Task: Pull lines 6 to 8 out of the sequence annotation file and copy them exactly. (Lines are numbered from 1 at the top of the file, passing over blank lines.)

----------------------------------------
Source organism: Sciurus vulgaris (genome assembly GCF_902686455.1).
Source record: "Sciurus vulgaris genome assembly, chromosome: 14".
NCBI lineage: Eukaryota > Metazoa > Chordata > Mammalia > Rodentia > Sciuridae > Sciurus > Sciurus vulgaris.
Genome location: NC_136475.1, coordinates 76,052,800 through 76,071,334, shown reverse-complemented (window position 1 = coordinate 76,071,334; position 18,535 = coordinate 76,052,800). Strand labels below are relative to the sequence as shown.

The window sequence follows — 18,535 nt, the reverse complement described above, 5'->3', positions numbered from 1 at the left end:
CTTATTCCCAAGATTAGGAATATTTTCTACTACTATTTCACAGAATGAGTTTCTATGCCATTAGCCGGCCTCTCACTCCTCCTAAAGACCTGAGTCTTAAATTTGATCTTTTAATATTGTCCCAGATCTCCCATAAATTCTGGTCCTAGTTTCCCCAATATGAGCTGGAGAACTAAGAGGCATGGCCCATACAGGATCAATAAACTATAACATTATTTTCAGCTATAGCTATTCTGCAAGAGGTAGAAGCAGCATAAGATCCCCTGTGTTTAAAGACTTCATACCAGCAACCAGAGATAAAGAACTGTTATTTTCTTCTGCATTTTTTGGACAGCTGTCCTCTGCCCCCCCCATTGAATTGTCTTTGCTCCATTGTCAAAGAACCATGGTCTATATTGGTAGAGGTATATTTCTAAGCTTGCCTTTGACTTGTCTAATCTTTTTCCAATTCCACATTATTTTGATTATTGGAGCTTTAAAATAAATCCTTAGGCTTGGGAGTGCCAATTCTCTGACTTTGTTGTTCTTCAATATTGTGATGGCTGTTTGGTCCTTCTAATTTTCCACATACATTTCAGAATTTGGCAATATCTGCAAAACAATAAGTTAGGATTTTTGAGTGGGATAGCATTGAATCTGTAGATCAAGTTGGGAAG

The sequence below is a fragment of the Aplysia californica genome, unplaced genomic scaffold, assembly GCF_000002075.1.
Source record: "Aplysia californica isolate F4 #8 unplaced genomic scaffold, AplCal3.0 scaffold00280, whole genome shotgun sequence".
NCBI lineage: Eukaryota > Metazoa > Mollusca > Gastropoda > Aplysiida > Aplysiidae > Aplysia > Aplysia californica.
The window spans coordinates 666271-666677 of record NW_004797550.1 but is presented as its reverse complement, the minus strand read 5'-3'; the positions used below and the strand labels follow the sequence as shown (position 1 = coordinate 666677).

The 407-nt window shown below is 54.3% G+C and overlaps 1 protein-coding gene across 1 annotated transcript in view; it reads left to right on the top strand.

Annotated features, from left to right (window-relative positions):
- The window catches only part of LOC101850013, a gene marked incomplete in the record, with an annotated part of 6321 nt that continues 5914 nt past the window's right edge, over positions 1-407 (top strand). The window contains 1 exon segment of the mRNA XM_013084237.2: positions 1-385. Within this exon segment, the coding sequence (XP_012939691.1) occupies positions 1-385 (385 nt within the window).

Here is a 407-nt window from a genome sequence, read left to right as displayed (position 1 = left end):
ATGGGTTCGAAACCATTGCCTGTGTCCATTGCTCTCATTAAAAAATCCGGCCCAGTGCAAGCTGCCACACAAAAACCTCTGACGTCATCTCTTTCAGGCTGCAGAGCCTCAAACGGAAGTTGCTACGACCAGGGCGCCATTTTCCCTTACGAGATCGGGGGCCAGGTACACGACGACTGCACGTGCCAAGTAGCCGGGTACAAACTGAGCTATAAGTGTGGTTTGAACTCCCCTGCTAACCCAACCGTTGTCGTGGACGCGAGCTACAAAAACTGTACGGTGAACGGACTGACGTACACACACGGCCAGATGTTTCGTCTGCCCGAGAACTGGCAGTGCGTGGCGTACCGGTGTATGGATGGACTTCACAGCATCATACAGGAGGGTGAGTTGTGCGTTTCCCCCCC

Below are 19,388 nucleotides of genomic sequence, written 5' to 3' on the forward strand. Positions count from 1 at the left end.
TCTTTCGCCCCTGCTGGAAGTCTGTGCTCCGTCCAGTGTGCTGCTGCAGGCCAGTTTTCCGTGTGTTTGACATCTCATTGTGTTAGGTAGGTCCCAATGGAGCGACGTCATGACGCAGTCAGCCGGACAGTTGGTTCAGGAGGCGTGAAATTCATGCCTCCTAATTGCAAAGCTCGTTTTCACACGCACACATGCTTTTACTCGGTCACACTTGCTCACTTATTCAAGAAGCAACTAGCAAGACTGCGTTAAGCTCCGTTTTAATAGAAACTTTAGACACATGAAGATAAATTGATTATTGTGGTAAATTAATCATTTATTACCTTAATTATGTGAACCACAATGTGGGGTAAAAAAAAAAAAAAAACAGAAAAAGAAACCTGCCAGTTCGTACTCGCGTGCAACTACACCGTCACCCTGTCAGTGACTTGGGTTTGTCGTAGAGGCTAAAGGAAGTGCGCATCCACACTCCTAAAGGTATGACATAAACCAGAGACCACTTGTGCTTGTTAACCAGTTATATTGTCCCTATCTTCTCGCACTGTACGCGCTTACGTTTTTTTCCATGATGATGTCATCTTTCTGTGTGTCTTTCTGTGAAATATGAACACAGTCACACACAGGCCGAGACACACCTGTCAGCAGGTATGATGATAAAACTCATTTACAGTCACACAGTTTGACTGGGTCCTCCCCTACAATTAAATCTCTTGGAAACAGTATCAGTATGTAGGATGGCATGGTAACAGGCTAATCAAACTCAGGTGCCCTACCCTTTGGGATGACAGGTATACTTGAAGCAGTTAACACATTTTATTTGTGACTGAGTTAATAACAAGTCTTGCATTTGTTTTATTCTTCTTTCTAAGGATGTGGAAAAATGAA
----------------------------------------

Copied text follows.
CTTATTCCCAAGATTAGGAATATTTTCTACTACTATTTCACAGAATGAGTTTCTATGCCATTAGCCGGCCTCTCACTCCTCCTAAAGACCTGAGTCTTAAATTTGATCTTTTAATATTGTCCCAGATCTCCCATAAATTCTGGTCCTAGTTTCCCCAATATGAGCTGGAGAACTAAGAGGCATGGCCCATACAGGATCAATAAACTATAACATTATTTTCAGCTATAGCTATTCTGCAAGAGGTAGAAGCAGCATAAGATCCCCTGTGTTTAAAGACTTCATACCAGCAACCAGAGATAAAGAACTGTTATTTTCTTCTGCATTTTTTGGACAGCTGTCCTCTGCCCCCCCCATTGAATTGTCTTTGCTCCATTGTCAAAGAACCATGGTCTATATTGGTAGAGGTATATTTCTAAGCTTGCCTTTGACTTGTCTAATCTTTTTCCAATTCCACATTATTTTGATTATTGGAGCTTTAAAATAAATCCTTAGGCTTGGGAGTGCCAATTCTCTGACTTTGTTGTTCTTCAATATTGTGATGGCTGTTTGGTCCTTCTAATTTTCCACATACATTTCAGAATTTGGCAATATCTGCAAAACAATAAGTTAGGATTTTTGAGTGGGATAGCATTGAATCTGTAGATCAAGTTGGGAAG

The sequence below is a fragment of the Aplysia californica genome, unplaced genomic scaffold, assembly GCF_000002075.1.
Source record: "Aplysia californica isolate F4 #8 unplaced genomic scaffold, AplCal3.0 scaffold00280, whole genome shotgun sequence".